Factbox: EU push for more coronavirus economic rescue hits the rocks

BRUSSELS (Reuters) - European Union finance ministers failed to break a deadlock in all-night talks on more support for their coronavirus-hit economies, with north-south divisions flaring and straining the bloc’s unity. [nL8N2BW1A7]

A final draft agreement presented to the 27-minister videoconference at 0400 GMT on Wednesday morning ran into two main sticking points - conditions for access to emergency credit lines in the euro zones’s bailout fund, and the notion of issuing joint debt by the bloc.

Below is an explanation of what the latest draft agreement says on the two points of contention. It has yet to win approval from the ministers, who reconvene at 1500 GMT on Thursday.


The euro zone’s European Stability Mechanism (ESM) could offer standby credit lines worth up to 2% of a country’s economic output, with Italy leading the southern camp in demanding free access to the money.

But the Netherlands represented the fiscally conservative northern countries calling for more specific economic conditions.

The draft text, which was seen by Reuters, said the existing ESM precautionary credit lines could be “adjusted in light of this specific challenge” - the spread of the coronavirus - and that countries “requesting support would commit to use this credit line to support domestic financing of costs strictly related to the COVID 19 crisis.”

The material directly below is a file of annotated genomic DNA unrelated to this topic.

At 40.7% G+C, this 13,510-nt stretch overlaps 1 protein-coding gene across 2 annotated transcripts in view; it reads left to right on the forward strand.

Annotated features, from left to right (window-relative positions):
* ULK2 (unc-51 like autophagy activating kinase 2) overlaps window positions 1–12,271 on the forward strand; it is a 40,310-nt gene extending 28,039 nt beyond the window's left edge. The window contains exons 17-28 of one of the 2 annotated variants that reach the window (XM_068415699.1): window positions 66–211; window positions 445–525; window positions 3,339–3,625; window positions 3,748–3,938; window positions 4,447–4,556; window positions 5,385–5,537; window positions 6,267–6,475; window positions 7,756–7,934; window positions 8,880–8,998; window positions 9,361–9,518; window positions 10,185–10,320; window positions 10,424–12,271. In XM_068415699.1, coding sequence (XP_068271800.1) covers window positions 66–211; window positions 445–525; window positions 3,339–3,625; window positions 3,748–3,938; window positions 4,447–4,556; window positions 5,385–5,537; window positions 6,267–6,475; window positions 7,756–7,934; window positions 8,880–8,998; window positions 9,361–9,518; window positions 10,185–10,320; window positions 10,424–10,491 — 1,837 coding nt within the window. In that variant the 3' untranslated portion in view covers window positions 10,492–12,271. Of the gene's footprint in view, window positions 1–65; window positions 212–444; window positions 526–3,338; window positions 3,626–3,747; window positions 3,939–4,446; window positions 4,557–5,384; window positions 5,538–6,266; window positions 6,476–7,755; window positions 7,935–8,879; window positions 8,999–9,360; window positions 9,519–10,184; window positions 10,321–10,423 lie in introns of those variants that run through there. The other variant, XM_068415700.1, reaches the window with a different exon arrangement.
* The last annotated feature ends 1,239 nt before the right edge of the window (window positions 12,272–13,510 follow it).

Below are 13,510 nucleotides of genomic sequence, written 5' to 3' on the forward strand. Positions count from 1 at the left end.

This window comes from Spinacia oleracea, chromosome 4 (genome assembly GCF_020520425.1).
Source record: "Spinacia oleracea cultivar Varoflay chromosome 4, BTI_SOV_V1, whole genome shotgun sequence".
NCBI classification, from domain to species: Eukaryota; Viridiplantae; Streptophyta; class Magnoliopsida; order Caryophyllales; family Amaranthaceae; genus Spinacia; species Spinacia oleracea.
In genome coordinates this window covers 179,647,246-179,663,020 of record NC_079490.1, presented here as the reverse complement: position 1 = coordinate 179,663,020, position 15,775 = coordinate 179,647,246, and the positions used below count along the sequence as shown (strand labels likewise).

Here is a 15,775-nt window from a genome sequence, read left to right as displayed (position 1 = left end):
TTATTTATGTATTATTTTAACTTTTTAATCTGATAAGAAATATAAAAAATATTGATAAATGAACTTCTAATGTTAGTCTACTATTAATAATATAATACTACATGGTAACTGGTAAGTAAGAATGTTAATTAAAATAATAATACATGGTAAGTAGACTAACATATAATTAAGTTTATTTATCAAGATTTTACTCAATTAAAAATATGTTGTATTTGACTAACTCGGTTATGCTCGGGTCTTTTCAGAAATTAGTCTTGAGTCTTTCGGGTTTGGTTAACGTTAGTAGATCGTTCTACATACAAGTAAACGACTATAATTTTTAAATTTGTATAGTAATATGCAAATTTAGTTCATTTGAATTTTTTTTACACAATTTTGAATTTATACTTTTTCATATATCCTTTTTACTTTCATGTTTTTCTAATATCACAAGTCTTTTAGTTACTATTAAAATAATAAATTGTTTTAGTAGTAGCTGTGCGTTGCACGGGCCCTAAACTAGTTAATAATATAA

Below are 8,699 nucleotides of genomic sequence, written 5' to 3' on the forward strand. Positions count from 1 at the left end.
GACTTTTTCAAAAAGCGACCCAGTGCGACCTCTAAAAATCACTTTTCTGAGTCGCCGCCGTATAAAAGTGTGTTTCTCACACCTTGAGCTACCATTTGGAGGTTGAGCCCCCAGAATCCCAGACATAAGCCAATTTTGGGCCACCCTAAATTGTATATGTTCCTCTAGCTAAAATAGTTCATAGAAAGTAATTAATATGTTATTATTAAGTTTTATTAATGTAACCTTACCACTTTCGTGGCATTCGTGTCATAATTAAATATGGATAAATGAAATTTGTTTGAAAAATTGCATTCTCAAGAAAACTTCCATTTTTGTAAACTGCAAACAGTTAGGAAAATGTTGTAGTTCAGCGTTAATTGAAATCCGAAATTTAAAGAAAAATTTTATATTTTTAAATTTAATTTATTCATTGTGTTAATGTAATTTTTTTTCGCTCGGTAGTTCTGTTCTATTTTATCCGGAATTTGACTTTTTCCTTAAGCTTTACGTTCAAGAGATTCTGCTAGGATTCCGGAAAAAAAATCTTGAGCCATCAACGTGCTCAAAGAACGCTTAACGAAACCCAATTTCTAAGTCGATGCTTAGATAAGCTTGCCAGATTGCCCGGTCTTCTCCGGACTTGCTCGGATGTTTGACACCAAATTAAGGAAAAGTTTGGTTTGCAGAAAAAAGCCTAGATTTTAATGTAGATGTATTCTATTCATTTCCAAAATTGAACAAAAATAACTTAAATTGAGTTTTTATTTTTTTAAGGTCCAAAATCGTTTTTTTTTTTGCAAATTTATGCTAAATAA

It went on to say: “Afterwards, euro area member states would strengthen economic and financial fundamentals, consistent with the EU economic and fiscal coordination and surveillance frameworks, including any flexibility applied by the competent EU institutions.”

Officials who took part in the meeting and diplomatic sources briefed on it said Italy was leaning to accept that wording on macroeconomic conditionality but the Dutch did not think it went far enough. In the end, both rejected the text.


The draft agreement does not mention directly issuing joint debt, let alone the politically charged word “coronabonds”.

It does, however, refer to a Recovery Fund that could be discussed in the future and “innovative financial instruments” as possible sources of finance.

The phrase “innovative financial instruments” has previously been used by advocates of debt mutualisation to move away from the divisive notion of “coronabonds” while putting down in writing effectively the same idea.

Officials who took part in the meeting and diplomatic sources briefed on it said Italy rejected this draft as falling short of expectations while the Netherlands thought it creates misplaced expectations for the future.

The sources said France was also initially calling for a more specific reference to issuing joint debt, but then got on board with further, watered-down drafts in an effort to secure an EU compromise.

Germany and Spain were also in favour of such an agreement, but Austria, Sweden and Denmark sided with the Netherlands, the sources said.

Writing by Gabriela Baczynska; Editing by Mark Heinrich